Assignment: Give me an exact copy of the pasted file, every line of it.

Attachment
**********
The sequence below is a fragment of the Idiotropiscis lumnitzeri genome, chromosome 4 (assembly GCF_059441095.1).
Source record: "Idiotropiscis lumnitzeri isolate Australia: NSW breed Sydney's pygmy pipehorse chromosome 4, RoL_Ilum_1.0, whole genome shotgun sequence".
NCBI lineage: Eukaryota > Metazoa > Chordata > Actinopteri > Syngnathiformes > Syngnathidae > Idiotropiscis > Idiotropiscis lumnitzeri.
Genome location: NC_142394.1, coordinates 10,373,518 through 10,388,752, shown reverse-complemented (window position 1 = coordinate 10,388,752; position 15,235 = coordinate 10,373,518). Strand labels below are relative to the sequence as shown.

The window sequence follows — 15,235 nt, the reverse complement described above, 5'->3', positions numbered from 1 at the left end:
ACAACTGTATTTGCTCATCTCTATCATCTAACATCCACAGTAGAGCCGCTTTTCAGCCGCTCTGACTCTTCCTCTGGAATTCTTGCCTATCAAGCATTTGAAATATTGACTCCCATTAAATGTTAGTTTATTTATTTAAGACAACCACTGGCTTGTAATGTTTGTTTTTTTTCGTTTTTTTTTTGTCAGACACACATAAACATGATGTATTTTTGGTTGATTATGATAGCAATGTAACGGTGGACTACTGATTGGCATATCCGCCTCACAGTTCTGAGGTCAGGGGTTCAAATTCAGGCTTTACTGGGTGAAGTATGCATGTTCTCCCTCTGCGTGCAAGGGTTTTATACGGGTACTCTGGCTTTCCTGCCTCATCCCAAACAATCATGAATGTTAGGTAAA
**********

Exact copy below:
The sequence below is a fragment of the Idiotropiscis lumnitzeri genome, chromosome 4 (assembly GCF_059441095.1).
Source record: "Idiotropiscis lumnitzeri isolate Australia: NSW breed Sydney's pygmy pipehorse chromosome 4, RoL_Ilum_1.0, whole genome shotgun sequence".
NCBI lineage: Eukaryota > Metazoa > Chordata > Actinopteri > Syngnathiformes > Syngnathidae > Idiotropiscis > Idiotropiscis lumnitzeri.
Genome location: NC_142394.1, coordinates 10,373,518 through 10,388,752, shown reverse-complemented (window position 1 = coordinate 10,388,752; position 15,235 = coordinate 10,373,518). Strand labels below are relative to the sequence as shown.

The window sequence follows — 15,235 nt, the reverse complement described above, 5'->3', positions numbered from 1 at the left end:
ACAACTGTATTTGCTCATCTCTATCATCTAACATCCACAGTAGAGCCGCTTTTCAGCCGCTCTGACTCTTCCTCTGGAATTCTTGCCTATCAAGCATTTGAAATATTGACTCCCATTAAATGTTAGTTTATTTATTTAAGACAACCACTGGCTTGTAATGTTTGTTTTTTTTCGTTTTTTTTTTGTCAGACACACATAAACATGATGTATTTTTGGTTGATTATGATAGCAATGTAACGGTGGACTACTGATTGGCATATCCGCCTCACAGTTCTGAGGTCAGGGGTTCAAATTCAGGCTTTACTGGGTGAAGTATGCATGTTCTCCCTCTGCGTGCAAGGGTTTTATACGGGTACTCTGGCTTTCCTGCCTCATCCCAAACAATCATGAATGTTAGGTAAA